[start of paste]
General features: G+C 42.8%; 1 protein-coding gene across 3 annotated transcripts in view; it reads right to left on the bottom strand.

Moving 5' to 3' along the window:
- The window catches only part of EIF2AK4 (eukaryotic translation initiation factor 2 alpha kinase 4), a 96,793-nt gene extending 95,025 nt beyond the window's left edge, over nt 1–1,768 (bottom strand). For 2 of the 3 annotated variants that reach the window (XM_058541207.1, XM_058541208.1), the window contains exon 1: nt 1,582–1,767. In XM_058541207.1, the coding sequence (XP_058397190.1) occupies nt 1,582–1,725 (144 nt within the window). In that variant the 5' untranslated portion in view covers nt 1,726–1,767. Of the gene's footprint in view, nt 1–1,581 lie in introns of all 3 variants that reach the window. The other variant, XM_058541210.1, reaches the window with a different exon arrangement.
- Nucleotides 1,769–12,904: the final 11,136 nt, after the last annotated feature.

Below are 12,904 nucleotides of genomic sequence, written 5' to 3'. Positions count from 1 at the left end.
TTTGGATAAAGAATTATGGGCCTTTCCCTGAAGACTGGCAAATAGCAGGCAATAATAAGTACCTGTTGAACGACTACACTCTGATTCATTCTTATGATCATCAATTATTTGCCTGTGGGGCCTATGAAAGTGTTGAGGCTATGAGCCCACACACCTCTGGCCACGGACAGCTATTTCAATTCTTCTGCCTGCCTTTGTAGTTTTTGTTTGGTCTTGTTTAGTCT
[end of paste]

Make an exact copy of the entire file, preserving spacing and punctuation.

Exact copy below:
General features: G+C 42.8%; 1 protein-coding gene across 3 annotated transcripts in view; it reads right to left on the bottom strand.

Moving 5' to 3' along the window:
- The window catches only part of EIF2AK4 (eukaryotic translation initiation factor 2 alpha kinase 4), a 96,793-nt gene extending 95,025 nt beyond the window's left edge, over nt 1–1,768 (bottom strand). For 2 of the 3 annotated variants that reach the window (XM_058541207.1, XM_058541208.1), the window contains exon 1: nt 1,582–1,767. In XM_058541207.1, the coding sequence (XP_058397190.1) occupies nt 1,582–1,725 (144 nt within the window). In that variant the 5' untranslated portion in view covers nt 1,726–1,767. Of the gene's footprint in view, nt 1–1,581 lie in introns of all 3 variants that reach the window. The other variant, XM_058541210.1, reaches the window with a different exon arrangement.
- Nucleotides 1,769–12,904: the final 11,136 nt, after the last annotated feature.

Below are 12,904 nucleotides of genomic sequence, written 5' to 3'. Positions count from 1 at the left end.
TTTGGATAAAGAATTATGGGCCTTTCCCTGAAGACTGGCAAATAGCAGGCAATAATAAGTACCTGTTGAACGACTACACTCTGATTCATTCTTATGATCATCAATTATTTGCCTGTGGGGCCTATGAAAGTGTTGAGGCTATGAGCCCACACACCTCTGGCCACGGACAGCTATTTCAATTCTTCTGCCTGCCTTTGTAGTTTTTGTTTGGTCTTGTTTAGTCT